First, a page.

Bella Coola residents received a flyer from the Hagensborg Water District last week on district letterhead encouraging them to join “corporate giant” DubLi Inc. and engage in online shopping.
DubLi’s website describes it as a “shopping and entertainment portal.” According to the site, Dubli receives commissions for purchases members make from merchants in DubLi’s shopping malls. The company claims it then pasess this commission back to its members in the form of “Cashback.”
The flyer claims that the HWD’s partnership with DubLi under the “Angel Program” will provide the district with a “unique source of long-term funding” that will reduce the need to increase taxes and takes advantage of the emerging “E-commerce industry.” The flyer details how to join and encourages residents to sign up family and friends.
HWD Trustee Donald Mikkelson told CMNews that Rosemary Smart had visited the Valley in late September to deliver a presentation on the Angel Program through DubLi Inc.
Smart, who previously held the chief administrator officer position, was recently re-hired in October.
Mikkelson said the board decided to endorse the program before Smart was re-hired.
“I am always looking at different sources of funding and this program costs the HWD nothing,” said Smart. “I presented it to the board and they liked it. The feedback I’ve had about the program has been amazing.”
Under the Angel Program, the HWD offers an “online shopping portal.” Once a customer signs up, a percentage of the purchase value is given to the HWD in the form of a commission. In addition, the person who signed up the HWD also receives a percentage of the customer’s purchases as commission.
Smart said that she is not a member of DubLi, but confirmed in a phone interview that her husband, Jim Smart, is the person who signed up the HWD under DubLi’s Angel Program and therefore will receive a commission each time an individual makes a purchase through the Hagensborg Shopping & Travel Portal.
That percentage is dependent on the purchase the person makes, their membership level and the store, as online stores offer differing rates of cash back.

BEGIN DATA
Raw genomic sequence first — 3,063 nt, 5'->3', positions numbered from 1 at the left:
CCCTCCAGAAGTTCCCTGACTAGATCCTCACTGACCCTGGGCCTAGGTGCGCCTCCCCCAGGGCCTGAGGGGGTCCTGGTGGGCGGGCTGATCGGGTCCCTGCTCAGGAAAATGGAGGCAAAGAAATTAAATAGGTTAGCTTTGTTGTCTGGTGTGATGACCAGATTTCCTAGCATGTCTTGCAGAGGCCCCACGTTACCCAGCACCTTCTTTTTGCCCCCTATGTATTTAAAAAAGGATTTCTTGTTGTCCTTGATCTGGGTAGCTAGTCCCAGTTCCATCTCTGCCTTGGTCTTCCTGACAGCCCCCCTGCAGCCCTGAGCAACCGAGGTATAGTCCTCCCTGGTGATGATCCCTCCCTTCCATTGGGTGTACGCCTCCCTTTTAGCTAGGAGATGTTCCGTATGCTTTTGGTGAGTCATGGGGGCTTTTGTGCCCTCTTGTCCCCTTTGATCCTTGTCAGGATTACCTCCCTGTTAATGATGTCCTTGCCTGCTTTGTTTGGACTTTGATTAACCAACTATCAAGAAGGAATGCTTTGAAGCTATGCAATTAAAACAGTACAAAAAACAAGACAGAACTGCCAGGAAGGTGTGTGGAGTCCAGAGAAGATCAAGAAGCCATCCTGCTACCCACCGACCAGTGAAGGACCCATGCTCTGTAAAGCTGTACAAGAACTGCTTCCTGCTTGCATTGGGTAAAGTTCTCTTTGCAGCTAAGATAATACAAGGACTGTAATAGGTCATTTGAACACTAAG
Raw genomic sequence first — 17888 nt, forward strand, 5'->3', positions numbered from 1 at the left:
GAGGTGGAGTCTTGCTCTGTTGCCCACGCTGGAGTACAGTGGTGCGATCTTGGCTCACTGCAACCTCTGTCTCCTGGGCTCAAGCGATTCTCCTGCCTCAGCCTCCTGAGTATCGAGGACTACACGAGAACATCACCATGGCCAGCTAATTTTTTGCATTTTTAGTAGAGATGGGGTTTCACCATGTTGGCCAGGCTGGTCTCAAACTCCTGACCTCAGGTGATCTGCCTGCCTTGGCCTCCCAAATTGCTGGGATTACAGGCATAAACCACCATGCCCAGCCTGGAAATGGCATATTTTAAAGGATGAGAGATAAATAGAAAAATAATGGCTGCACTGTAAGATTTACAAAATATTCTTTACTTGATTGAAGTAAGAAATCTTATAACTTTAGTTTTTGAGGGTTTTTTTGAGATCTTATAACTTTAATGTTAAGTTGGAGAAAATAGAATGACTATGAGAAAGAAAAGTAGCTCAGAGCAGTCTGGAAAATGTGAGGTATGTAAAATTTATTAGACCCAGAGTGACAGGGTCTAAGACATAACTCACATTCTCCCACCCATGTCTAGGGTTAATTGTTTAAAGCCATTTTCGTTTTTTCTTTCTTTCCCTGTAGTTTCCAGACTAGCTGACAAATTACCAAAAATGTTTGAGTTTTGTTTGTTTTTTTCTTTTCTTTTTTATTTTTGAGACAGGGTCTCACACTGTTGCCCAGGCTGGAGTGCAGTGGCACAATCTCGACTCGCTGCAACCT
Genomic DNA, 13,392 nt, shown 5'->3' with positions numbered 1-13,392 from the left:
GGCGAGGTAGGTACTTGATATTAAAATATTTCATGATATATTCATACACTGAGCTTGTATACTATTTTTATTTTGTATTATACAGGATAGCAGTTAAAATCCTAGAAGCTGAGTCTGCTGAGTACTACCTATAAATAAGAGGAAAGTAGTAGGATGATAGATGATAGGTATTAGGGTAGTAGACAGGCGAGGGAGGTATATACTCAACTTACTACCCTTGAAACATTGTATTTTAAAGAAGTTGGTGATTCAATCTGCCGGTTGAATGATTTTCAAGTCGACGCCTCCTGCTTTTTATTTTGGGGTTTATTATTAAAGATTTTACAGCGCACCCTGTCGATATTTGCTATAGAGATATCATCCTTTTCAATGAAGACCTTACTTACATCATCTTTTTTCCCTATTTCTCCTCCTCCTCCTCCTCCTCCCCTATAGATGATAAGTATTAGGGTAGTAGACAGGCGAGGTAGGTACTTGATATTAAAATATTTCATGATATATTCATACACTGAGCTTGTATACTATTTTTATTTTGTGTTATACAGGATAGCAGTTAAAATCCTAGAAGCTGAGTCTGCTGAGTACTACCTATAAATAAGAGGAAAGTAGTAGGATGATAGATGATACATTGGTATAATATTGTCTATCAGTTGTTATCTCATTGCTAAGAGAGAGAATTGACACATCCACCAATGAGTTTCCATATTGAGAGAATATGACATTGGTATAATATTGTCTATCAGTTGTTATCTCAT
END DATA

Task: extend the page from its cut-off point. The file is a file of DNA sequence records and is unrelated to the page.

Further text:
When questioned on the possible perception of conflict of interest arising from HWD participation in a program that would directly financially benefit the CAO’s husband, Mikkelson stated he did not think it was a conflict because taxpayer dollars are not involved.
“We need to find funding that does not raise taxes,” said Mikkelson. “If it’s not costing the people we are trying to serve, then I don’t see it as a problem.”
Smart also did not see a problem with her husband receiving commissions, comparing it to the same commission he would receive when selling real estate.
“Yes, Jim gets a commission. Why shouldn’t he? He set it up for them and did all the work,” she said. “This program costs the HWD nothing. The shopping portal is not funded with tax dollars. How can you lose?”
June Vosburgh, HWD user and former president of the Bella Coola Fall Fair Association, disagrees.
“Having been president of a few organizations you become familiar with these things,” said Vosburgh. “Yes, I do think this is conflict of interest.”
Bella Coola resident Kevin Booth also believes there is a conflict of interest, saying, “Any time a party acting on behalf of a government engages in activity which directly benefits themselves, family, friends or other associates, they have engaged in a conflict of interest. This seems to be exactly what happened here.”
Although there is no specific legislation dealing with conflict of interest for improvement district trustees and employees, the provincial Community Charter provides rules for local government elected officials that should be considered as a guideline for trustees.
The Improvement District Manual states: “It is important to note that even the appearance of a conflict of interest may cause as many problems as an actual conflict.”
Mikkelson also said the board was not advocating that people don’t shop locally, but rather was trying to appeal to those already buying online.
“This is not taking away from shopping locally,” Smart said. “People have been shopping out of the Valley forever – almost everybody shops out of the Valley and online.”
However, the promotion has riled many local business owners, particularly as the importance of keeping money in the local economy has been recently highlighted.
“The Coast Mountain News last week did an excellent ‘buy local’ feature,” said business owner John Morton. “For the HWD to follow this up just a day later with a ‘buy online’ promotion is amazingly ironic – not to mention a slap in the face to local businesses, of which many owners are ratepayers to the HWD.”
The remaining trustees of the HWD did not respond to CMNews requests for comment. At present, there are four trustees: Chair Ken Dunsworth, Chris Matthews, Donald Mikkelson, and Charles Bryfogle. The fifth, Steven Hodgson had resigned as of Dec. 10.